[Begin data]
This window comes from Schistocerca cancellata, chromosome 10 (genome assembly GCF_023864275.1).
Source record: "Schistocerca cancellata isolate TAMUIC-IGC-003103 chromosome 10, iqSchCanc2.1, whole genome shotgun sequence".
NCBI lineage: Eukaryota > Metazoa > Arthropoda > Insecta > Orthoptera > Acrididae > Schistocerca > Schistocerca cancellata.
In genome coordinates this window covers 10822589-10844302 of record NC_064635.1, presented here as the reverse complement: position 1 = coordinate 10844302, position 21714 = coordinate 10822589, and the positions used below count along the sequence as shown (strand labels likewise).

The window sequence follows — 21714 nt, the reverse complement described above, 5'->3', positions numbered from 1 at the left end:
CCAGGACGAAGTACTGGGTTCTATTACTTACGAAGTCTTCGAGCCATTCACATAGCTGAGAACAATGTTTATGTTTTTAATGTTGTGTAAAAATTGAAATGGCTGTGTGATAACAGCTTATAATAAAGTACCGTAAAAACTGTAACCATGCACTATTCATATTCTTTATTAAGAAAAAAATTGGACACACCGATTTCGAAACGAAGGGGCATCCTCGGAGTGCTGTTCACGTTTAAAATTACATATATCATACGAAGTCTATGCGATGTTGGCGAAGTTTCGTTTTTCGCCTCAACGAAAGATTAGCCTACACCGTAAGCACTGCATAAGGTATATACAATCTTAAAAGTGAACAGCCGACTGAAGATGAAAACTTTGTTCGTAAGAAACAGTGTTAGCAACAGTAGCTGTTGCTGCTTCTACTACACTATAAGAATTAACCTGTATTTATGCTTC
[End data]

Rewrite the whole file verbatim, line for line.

This window comes from Schistocerca cancellata, chromosome 10 (genome assembly GCF_023864275.1).
Source record: "Schistocerca cancellata isolate TAMUIC-IGC-003103 chromosome 10, iqSchCanc2.1, whole genome shotgun sequence".
NCBI lineage: Eukaryota > Metazoa > Arthropoda > Insecta > Orthoptera > Acrididae > Schistocerca > Schistocerca cancellata.
In genome coordinates this window covers 10822589-10844302 of record NC_064635.1, presented here as the reverse complement: position 1 = coordinate 10844302, position 21714 = coordinate 10822589, and the positions used below count along the sequence as shown (strand labels likewise).

The window sequence follows — 21714 nt, the reverse complement described above, 5'->3', positions numbered from 1 at the left end:
CCAGGACGAAGTACTGGGTTCTATTACTTACGAAGTCTTCGAGCCATTCACATAGCTGAGAACAATGTTTATGTTTTTAATGTTGTGTAAAAATTGAAATGGCTGTGTGATAACAGCTTATAATAAAGTACCGTAAAAACTGTAACCATGCACTATTCATATTCTTTATTAAGAAAAAAATTGGACACACCGATTTCGAAACGAAGGGGCATCCTCGGAGTGCTGTTCACGTTTAAAATTACATATATCATACGAAGTCTATGCGATGTTGGCGAAGTTTCGTTTTTCGCCTCAACGAAAGATTAGCCTACACCGTAAGCACTGCATAAGGTATATACAATCTTAAAAGTGAACAGCCGACTGAAGATGAAAACTTTGTTCGTAAGAAACAGTGTTAGCAACAGTAGCTGTTGCTGCTTCTACTACACTATAAGAATTAACCTGTATTTATGCTTC